New Zealand Neurologic EHV-1: 15 Horses Affected

New Zealand Neurologic EHV-1: 15 Horses Affected

Neurologic EHV-1

Photo: George P. Allen, PhD

Fifteen horses on a single Cambridge-area stud farm have been affected in New Zealand's first neurologic equine herpesvirus-1 (EHV-1) outbreak, according to a Feb. 27 statement from that country's Ministry of Primary Industries (MPI).

Of those horses, seven have been euthanized and eight are recovering, the statement said. Additionally, another horse on the farm was euthanized for reasons unrelated to the outbreak, the statement said.

"The stud farm still remains under voluntary quarantine," the statement read. "MPI is in regular contact with the stud farm and the farm’s veterinarian. MPI is now working with the affected stud and NZEHA (the New Zealand Equine Health Association) on a plan for removing quarantine restrictions."

The MPI encouraged owners to be alert for signs of disease in their horses and to contact their veterinarian if concerns arise. They also cautioned that some other diseases—including West Nile virus; Eastern, Western, and Venezuelan equine encephalitis; and hendra virus, among others—can cause neurologic clinical signs in horses. In the statement, officials asked veterinarians to call the MPI's Exotic Pest and Disease Hotline if they find any unusual equine neurologic cases.

Additionally, the MPI statement reported that a yet unpublished study conducted at Massey University collected and evaluated trigeminal ganglia (a mass of nerve tissue associated with the face and head) and retropharyngeal lymph nodes (located in the throatlatch area) from the heads of 52 horses processed at a New Zealand abattoir (slaughterhouse) in February 2012.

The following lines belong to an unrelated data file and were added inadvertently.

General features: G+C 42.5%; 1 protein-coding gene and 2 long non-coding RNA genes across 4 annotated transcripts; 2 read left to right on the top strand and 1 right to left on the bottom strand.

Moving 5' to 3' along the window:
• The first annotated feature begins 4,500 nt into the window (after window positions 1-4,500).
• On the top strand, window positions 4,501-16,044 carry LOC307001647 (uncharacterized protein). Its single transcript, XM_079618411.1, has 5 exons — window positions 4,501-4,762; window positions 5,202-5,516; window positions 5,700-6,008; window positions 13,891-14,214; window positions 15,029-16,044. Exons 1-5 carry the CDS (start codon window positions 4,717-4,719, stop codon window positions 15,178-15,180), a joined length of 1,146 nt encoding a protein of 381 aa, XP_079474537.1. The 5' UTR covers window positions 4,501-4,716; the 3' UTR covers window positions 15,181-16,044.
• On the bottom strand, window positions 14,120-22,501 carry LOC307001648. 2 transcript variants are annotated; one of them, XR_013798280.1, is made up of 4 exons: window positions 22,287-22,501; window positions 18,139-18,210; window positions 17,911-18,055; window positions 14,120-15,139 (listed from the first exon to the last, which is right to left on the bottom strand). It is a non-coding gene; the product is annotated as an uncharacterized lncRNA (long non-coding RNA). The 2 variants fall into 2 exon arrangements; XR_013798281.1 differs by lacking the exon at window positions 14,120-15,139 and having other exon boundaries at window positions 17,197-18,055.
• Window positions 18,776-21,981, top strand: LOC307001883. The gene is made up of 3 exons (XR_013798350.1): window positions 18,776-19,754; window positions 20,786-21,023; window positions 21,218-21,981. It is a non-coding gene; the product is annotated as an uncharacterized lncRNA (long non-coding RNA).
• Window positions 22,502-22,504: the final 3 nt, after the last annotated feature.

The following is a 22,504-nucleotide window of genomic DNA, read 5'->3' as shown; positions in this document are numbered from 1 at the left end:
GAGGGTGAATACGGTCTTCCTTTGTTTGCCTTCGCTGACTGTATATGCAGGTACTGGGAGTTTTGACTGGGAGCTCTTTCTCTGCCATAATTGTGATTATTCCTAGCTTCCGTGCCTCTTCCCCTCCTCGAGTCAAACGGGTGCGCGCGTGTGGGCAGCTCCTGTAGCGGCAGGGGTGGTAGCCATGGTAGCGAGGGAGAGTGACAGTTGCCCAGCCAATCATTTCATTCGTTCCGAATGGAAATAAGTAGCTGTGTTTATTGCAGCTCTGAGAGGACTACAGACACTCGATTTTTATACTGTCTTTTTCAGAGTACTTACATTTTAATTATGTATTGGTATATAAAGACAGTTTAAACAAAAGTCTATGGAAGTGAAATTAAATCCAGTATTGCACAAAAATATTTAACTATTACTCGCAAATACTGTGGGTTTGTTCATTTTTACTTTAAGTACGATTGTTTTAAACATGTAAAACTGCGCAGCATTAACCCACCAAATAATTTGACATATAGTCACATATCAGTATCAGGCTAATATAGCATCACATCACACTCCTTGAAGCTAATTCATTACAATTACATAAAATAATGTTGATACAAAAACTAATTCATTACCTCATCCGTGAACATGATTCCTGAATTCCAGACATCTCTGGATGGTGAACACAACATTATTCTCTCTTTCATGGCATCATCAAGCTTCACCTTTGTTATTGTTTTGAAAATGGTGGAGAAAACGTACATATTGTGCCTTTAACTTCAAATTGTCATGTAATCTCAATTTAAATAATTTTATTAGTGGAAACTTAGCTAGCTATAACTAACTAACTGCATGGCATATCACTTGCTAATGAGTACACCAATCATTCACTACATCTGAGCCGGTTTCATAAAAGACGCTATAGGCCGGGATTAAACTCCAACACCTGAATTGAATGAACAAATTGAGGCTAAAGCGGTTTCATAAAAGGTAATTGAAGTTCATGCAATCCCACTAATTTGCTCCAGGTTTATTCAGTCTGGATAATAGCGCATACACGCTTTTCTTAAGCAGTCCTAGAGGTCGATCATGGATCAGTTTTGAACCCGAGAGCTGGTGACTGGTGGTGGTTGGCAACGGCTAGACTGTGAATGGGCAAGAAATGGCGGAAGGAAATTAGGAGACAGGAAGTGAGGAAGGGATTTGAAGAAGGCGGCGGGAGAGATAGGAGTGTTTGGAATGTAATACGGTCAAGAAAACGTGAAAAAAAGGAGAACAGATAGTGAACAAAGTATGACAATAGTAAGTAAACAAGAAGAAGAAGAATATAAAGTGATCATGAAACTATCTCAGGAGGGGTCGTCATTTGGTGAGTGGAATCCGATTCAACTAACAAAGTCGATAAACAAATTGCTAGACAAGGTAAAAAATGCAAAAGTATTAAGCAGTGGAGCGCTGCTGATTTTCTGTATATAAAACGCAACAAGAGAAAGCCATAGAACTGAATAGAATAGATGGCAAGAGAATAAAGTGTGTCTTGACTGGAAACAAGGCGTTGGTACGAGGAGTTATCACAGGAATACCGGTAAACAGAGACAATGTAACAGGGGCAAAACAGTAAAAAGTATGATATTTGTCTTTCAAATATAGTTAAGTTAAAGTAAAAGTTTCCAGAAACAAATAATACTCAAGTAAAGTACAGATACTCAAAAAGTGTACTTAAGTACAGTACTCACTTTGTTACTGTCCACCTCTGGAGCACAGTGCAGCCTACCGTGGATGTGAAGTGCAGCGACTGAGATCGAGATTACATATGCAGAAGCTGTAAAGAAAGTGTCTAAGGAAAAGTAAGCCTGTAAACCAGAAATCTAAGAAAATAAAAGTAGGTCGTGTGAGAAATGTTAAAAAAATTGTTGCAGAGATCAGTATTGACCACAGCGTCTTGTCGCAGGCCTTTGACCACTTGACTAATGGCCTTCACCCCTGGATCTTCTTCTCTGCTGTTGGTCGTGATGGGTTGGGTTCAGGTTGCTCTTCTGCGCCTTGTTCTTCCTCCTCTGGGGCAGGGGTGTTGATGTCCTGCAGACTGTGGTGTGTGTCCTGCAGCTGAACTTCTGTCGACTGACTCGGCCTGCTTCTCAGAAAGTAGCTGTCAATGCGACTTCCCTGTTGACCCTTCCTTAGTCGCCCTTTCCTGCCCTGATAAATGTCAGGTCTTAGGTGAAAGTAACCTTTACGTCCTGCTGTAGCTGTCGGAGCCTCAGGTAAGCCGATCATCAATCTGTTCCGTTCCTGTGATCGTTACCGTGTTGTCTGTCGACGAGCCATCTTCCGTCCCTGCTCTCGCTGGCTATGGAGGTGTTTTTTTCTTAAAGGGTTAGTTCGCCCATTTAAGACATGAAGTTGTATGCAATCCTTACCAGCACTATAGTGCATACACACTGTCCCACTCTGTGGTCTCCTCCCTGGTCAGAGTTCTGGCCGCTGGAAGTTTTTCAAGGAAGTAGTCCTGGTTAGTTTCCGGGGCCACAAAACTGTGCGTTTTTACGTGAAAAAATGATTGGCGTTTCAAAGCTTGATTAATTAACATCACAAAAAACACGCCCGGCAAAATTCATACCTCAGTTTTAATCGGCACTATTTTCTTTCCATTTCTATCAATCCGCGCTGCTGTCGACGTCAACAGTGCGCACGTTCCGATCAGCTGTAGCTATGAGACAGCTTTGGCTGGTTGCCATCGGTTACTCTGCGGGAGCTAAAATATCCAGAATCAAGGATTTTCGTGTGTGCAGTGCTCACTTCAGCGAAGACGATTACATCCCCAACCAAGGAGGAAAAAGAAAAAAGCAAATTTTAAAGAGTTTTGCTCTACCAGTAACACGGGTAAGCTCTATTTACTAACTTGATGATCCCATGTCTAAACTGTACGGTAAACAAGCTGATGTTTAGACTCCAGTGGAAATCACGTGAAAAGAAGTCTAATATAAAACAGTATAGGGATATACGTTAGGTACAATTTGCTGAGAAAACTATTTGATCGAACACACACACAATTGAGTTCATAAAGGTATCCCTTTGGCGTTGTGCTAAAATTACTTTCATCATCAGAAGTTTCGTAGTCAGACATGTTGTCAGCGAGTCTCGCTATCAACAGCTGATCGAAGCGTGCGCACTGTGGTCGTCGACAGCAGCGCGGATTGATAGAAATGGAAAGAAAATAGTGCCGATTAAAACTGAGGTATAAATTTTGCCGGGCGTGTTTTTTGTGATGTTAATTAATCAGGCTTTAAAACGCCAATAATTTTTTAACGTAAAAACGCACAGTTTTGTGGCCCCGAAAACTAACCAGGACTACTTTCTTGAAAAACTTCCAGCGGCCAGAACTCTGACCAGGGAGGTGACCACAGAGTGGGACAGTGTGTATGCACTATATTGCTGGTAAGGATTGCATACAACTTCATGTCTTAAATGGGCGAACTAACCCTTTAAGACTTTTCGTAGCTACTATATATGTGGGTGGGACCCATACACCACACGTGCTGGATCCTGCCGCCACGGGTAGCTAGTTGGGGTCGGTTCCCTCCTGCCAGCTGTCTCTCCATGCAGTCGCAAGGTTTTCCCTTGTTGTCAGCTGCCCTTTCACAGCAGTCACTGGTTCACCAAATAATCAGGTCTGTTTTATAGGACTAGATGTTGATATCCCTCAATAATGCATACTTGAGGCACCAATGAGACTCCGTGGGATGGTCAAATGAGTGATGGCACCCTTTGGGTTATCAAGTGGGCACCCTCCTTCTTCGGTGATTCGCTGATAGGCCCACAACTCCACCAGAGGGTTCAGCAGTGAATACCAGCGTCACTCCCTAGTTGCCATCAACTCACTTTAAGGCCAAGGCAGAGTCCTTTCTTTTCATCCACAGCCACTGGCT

"The sequencing found that both EHV-1 genotypes (the neuropathogenic D752 and wild-type N752) were present in the trigeminal ganglia of a Thoroughbred horse; this suggests that the horse was latently infected with both genotypes," the statement read. "This finding suggests that the neuropathogenic D752 strain has been present in the New Zealand horse population for at least two years. Further testing of the samples from this study is still in progress."

Health Alert: Equine Herpesvirus (EHV)

Although it's not transmissible to humans, EHV-1 is highly contagious among horses and camelids and is generally passed from horse to horse via aerosol transmission (when affected animals sneeze/cough) and contact with nasal secretions on objects such as feed buckets, grooming supplies, humans, and other infected animals. The disease can cause a variety of ailments in equids, including rhinopneumonitis (a respiratory disease usually found in young horses), abortion in broodmares, and myeloencephalopathy.

Myeloencephalopathy is characterized by fever, ataxia (incoordination), weakness or paralysis of the hind limbs, and incontinence. Should a horse that potentially has been exposed to EHV-1 display any of the aforementioned clinical signs, call a veterinarian to obtain samples and test for the disease. will continue to provide updates as more information becomes available.

About the Author

Erica Larson, News Editor

Erica Larson, News Editor, holds a degree in journalism with an external specialty in equine science from Michigan State University in East Lansing. A Massachusetts native, she grew up in the saddle and has dabbled in a variety of disciplines including foxhunting, saddle seat, and mounted games. Currently, Erica competes in three-day eventing with her OTTB, Dorado, and enjoys photography in her spare time.

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